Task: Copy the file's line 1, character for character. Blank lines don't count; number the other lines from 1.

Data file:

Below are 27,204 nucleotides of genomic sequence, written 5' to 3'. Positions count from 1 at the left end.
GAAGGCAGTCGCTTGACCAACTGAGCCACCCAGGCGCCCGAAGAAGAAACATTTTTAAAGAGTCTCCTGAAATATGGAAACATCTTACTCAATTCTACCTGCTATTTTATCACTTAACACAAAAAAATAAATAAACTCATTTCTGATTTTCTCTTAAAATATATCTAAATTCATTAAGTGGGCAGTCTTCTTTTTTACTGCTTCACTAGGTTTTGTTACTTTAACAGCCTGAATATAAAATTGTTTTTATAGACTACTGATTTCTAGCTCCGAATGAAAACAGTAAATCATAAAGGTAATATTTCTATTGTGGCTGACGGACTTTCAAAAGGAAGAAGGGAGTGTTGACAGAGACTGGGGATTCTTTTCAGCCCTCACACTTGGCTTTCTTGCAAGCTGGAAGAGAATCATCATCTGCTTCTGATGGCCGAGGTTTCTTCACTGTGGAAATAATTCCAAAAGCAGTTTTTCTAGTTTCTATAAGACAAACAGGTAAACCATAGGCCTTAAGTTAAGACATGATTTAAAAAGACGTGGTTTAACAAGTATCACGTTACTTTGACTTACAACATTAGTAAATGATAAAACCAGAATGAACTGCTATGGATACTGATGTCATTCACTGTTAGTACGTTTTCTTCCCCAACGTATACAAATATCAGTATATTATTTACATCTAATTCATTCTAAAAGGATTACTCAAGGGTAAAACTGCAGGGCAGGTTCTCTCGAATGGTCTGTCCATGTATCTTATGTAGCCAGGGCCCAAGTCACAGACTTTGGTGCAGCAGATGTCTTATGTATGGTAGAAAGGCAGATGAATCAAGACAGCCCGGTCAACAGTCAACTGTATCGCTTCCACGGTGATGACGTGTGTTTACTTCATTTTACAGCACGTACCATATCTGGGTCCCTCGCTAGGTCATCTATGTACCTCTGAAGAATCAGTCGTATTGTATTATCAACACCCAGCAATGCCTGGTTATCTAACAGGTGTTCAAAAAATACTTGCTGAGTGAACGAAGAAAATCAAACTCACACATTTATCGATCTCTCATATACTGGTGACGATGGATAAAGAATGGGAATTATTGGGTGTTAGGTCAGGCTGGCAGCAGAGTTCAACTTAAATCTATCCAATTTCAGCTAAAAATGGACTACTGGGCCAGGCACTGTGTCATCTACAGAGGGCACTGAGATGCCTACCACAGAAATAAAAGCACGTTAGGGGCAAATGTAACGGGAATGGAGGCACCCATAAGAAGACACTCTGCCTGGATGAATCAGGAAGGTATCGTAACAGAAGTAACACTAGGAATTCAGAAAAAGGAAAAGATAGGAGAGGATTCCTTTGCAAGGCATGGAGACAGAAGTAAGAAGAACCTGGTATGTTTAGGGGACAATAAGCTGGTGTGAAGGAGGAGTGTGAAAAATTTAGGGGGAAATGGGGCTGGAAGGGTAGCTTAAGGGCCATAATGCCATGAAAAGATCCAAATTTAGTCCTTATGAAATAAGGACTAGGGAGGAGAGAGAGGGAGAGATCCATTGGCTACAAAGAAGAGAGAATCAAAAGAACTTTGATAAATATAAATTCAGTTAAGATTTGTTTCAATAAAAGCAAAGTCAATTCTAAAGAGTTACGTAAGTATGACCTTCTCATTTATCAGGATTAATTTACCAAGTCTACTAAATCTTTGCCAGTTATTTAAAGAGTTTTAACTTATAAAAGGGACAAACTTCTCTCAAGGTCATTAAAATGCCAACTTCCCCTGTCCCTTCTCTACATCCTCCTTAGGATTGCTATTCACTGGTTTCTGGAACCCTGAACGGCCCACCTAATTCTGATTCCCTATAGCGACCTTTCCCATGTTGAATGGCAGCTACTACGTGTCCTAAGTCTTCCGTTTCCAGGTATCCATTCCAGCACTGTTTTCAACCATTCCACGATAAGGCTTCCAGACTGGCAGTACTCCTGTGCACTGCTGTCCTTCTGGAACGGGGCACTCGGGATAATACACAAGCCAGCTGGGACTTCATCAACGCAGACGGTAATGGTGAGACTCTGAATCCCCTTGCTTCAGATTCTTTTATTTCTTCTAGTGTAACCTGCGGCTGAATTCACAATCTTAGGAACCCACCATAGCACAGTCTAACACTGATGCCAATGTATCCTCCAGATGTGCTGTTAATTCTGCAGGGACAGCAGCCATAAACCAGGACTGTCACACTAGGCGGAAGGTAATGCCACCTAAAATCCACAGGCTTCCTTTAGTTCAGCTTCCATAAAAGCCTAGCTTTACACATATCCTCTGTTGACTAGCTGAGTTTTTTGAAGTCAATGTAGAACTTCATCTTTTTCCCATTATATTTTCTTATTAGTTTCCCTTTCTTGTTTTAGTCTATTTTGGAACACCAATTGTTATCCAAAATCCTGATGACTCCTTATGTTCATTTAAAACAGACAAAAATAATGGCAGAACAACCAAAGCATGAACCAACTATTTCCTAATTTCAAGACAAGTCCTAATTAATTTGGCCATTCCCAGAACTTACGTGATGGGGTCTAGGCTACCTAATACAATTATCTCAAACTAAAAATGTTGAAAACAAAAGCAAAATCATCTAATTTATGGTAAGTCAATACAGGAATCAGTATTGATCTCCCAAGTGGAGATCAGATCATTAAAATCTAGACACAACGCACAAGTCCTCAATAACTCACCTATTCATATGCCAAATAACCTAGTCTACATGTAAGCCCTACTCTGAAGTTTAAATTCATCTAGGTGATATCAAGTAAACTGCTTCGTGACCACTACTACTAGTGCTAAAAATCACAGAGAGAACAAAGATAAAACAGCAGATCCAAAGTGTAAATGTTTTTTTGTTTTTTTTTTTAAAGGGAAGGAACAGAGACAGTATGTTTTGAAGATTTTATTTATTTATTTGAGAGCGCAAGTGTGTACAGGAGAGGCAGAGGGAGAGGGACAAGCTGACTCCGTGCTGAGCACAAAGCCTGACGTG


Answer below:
Below are 27,204 nucleotides of genomic sequence, written 5' to 3'. Positions count from 1 at the left end.